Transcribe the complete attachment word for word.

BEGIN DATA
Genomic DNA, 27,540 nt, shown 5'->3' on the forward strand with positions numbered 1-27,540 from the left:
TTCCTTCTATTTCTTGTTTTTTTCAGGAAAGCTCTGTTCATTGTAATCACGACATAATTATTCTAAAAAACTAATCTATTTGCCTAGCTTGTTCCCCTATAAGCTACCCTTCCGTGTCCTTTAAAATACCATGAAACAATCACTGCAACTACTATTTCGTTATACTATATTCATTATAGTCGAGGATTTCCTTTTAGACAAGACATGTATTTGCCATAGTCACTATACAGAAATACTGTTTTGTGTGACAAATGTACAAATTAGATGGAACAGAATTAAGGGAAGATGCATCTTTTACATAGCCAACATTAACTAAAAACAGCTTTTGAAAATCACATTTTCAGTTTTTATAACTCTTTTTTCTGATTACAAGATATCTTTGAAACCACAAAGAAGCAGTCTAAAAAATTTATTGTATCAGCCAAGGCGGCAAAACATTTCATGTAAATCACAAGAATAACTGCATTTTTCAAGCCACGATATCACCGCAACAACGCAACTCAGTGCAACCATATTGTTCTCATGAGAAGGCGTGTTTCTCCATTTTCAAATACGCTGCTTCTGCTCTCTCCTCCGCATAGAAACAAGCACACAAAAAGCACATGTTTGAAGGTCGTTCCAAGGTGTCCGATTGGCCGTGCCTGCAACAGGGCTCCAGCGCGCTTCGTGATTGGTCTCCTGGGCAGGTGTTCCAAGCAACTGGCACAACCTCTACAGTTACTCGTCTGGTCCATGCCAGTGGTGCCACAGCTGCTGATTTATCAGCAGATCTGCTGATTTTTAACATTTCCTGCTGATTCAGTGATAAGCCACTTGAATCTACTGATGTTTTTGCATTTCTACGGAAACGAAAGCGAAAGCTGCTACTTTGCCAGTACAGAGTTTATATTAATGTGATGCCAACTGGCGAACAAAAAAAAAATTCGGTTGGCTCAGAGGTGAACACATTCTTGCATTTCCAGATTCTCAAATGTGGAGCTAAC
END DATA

Genomic DNA, 27,540 nt, shown 5'->3' on the forward strand with positions numbered 1-27,540 from the left:
TTCCTTCTATTTCTTGTTTTTTTCAGGAAAGCTCTGTTCATTGTAATCACGACATAATTATTCTAAAAAACTAATCTATTTGCCTAGCTTGTTCCCCTATAAGCTACCCTTCCGTGTCCTTTAAAATACCATGAAACAATCACTGCAACTACTATTTCGTTATACTATATTCATTATAGTCGAGGATTTCCTTTTAGACAAGACATGTATTTGCCATAGTCACTATACAGAAATACTGTTTTGTGTGACAAATGTACAAATTAGATGGAACAGAATTAAGGGAAGATGCATCTTTTACATAGCCAACATTAACTAAAAACAGCTTTTGAAAATCACATTTTCAGTTTTTATAACTCTTTTTTCTGATTACAAGATATCTTTGAAACCACAAAGAAGCAGTCTAAAAAATTTATTGTATCAGCCAAGGCGGCAAAACATTTCATGTAAATCACAAGAATAACTGCATTTTTCAAGCCACGATATCACCGCAACAACGCAACTCAGTGCAACCATATTGTTCTCATGAGAAGGCGTGTTTCTCCATTTTCAAATACGCTGCTTCTGCTCTCTCCTCCGCATAGAAACAAGCACACAAAAAGCACATGTTTGAAGGTCGTTCCAAGGTGTCCGATTGGCCGTGCCTGCAACAGGGCTCCAGCGCGCTTCGTGATTGGTCTCCTGGGCAGGTGTTCCAAGCAACTGGCACAACCTCTACAGTTACTCGTCTGGTCCATGCCAGTGGTGCCACAGCTGCTGATTTATCAGCAGATCTGCTGATTTTTAACATTTCCTGCTGATTCAGTGATAAGCCACTTGAATCTACTGATGTTTTTGCATTTCTACGGAAACGAAAGCGAAAGCTGCTACTTTGCCAGTACAGAGTTTATATTAATGTGATGCCAACTGGCGAACAAAAAAAAAATTCGGTTGGCTCAGAGGTGAACACATTCTTGCATTTCCAGATTCTCAAATGTGGAGCTAAC